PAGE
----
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Ask the Experts: All Questions

Ask the Experts is one of our most popular destinations for healthcare professionals. Our experts provide clear, easy-to-understand answers to commonly asked questions about vaccines and their use.

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Results (1256)

Pneumococcal disease is caused by Streptococcus pneumoniae, a bacterium that has more than 100 serotypes. Most serotypes cause disease, but only a few produce the majority of invasive pneumococcal disease.

Last reviewed: July 26, 2022

VFC is a program designed to reduce or eliminate vaccine cost as a barrier to childhood vaccination. The program purchases vaccines from manufacturers at federal contract prices and provides them at no cost to participating public and private healthcare providers for use in children through age 18 years who are eligible for Medicaid, are uninsured, or are American Indian or Native American. Children whose health insurance benefit plan does not cover one or more vaccines included in VFC, or whose insurance plan has a fixed dollar cap for vaccines (after the cap is reached) are considered “underinsured” and are also able to receive VFC vaccine at a Federally Qualified Health Center (FQHC) or Rural Health Clinic (RHC).

If you are interested in becoming a VFC provider, you should contact your state immunization program. For more information on the VFC program in general, go to the CDC’s website at

Last reviewed: August 26, 2022

About 30%–50% people who are 5 years of age or older with acute (recently acquired) hepatitis B have initial signs or symptoms when infected with hepatitis B virus (HBV). Children younger than age 5 years and newly infected immunosuppressed adults rarely show any symptoms. When present, signs and symptoms of hepatitis B might include nausea, lack of appetite, tiredness, muscle, joint, or abdominal pain, fever, diarrhea or vomiting, headache, dark urine, clay-colored stools, and yellowing of the skin and whites of the eyes (jaundice). People who have such signs or symptoms generally feel quite ill and might need to be hospitalized. People with chronic (life-long) HBV infection might have no symptoms, have no evidence of liver disease, or have a range of disease from chronic hepatitis to cirrhosis or hepatocellular carcinoma, a type of liver cancer.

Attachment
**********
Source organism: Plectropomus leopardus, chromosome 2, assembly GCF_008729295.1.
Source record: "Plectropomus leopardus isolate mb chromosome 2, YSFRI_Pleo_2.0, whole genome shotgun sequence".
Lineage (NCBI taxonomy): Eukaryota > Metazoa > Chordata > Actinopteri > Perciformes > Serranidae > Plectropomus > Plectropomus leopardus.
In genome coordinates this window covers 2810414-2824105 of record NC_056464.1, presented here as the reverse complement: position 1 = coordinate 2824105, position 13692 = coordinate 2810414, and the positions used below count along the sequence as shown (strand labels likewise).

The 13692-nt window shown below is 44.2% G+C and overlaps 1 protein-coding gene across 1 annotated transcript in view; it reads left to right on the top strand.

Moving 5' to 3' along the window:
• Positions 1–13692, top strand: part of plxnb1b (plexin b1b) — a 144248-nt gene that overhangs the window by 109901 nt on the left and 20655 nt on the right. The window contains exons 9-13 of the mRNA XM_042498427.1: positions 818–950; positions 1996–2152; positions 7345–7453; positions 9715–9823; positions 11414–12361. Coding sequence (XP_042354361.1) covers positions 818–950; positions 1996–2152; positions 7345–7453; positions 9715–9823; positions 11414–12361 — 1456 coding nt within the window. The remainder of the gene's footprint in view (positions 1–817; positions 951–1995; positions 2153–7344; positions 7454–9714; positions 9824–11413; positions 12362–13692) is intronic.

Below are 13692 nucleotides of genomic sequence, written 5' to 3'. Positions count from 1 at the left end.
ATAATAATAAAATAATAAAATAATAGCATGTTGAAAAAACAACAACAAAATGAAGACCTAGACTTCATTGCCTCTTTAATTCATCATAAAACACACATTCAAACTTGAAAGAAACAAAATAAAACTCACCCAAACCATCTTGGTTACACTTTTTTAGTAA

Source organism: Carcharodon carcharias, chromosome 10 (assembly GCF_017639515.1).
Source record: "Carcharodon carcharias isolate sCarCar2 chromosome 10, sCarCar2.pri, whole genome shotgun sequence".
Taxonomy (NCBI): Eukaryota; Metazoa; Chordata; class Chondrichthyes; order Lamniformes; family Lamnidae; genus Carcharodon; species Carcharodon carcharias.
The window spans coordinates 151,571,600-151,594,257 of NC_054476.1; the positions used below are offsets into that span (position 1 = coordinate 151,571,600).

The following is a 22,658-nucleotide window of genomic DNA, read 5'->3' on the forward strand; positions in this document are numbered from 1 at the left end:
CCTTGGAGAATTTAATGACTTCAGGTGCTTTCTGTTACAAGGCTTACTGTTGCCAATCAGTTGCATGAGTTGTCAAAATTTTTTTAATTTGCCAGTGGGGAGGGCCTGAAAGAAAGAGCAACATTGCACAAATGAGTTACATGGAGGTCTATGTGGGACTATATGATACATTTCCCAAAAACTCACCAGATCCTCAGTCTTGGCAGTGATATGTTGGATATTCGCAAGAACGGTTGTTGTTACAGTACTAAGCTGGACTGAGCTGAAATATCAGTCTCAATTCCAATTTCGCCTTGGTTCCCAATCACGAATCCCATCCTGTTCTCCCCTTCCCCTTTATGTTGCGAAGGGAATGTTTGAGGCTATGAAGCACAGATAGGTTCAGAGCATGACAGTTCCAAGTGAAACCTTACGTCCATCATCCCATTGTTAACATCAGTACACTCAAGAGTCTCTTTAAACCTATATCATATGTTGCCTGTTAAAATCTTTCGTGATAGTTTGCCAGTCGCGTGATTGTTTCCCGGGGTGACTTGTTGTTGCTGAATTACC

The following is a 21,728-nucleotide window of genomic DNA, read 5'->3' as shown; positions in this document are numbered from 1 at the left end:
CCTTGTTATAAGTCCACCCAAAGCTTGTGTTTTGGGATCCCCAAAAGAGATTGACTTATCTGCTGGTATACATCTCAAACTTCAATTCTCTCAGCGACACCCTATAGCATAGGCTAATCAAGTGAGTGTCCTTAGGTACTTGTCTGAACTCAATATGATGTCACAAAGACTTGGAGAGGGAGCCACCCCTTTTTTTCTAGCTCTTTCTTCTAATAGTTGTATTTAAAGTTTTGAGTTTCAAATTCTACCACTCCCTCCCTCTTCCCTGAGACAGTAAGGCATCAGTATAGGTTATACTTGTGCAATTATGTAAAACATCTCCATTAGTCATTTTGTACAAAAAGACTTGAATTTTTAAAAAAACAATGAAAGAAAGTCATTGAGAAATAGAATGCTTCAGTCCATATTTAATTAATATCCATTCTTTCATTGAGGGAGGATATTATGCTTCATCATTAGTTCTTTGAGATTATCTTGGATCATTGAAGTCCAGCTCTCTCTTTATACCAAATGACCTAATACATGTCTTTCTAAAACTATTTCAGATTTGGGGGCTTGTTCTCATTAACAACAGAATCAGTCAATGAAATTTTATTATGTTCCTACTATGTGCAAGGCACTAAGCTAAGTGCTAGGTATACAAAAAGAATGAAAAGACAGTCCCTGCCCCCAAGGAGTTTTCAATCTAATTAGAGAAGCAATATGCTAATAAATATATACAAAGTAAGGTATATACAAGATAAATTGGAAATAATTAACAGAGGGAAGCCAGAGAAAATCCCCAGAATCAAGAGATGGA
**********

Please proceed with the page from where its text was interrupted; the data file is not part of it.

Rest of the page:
Last reviewed: July 21, 2023

Meningococcal disease is a bacterial infection caused by Neisseria meningitidis. Meningococcal disease usually presents clinically as meningitis (about 50% of cases), bacteremia (30% of cases), or bacteremic pneumonia (15% of cases). N. meningitidis colonizes mucosal surfaces of the nasopharynx and is transmitted through direct contact with large-droplet respiratory tract secretions from patients or asymptomatic carriers. Meningococcal disease can be severe. The overall case-fatality ratio in the U.S. is 15%, and 10%–20% of survivors have long-term sequelae such as neurologic disability, limb or digit loss, and hearing loss.

N. meningitidis is classified into 12 serogroups based on characteristics of the polysaccharide capsule. Most invasive disease (such as meningitis and sepsis) is caused by serogroups A, B, C, W, X and Y. The relative importance of serogroups depends on geographic location and other factors such as age. Between 2011 and 2020 in the United States, serogroup B caused about 60% of cases among children younger than 5 years old, and serogroups C, W, or Y caused about two out of three cases in people age 11 years or older. Serogroup A is rare in the U.S. Historically, serogroup A was common in the meningitis belt of sub-Saharan Africa, but after the implementation of a meningococcal serogroup A conjugate vaccine campaign, serogroup A disease has been nearly eliminated in the meningitis belt.

Nasopharyngeal carriage rates are highest in adolescents and young adults who serve as reservoirs for transmission of N. meningitidis.

Last reviewed: July 15, 2023

Never! A “dormitory-style” refrigerator is a small combination refrigerator/freezer unit that is outfitted with one exterior door and an evaporator plate (cooling coil), which is usually located inside an icemaker compartment (freezer) within the refrigerator. Dormitory-style (bar-style) units pose a significant risk of freezing vaccine even when used only for temporary storage. During testing, dormitory-style refrigerators demonstrated consistently unacceptable performance, regardless of where the vaccine was placed inside the unit. The use of dormitory-style refrigerators is specifically prohibited for storage of VFC vaccines or other vaccines purchased with public funds.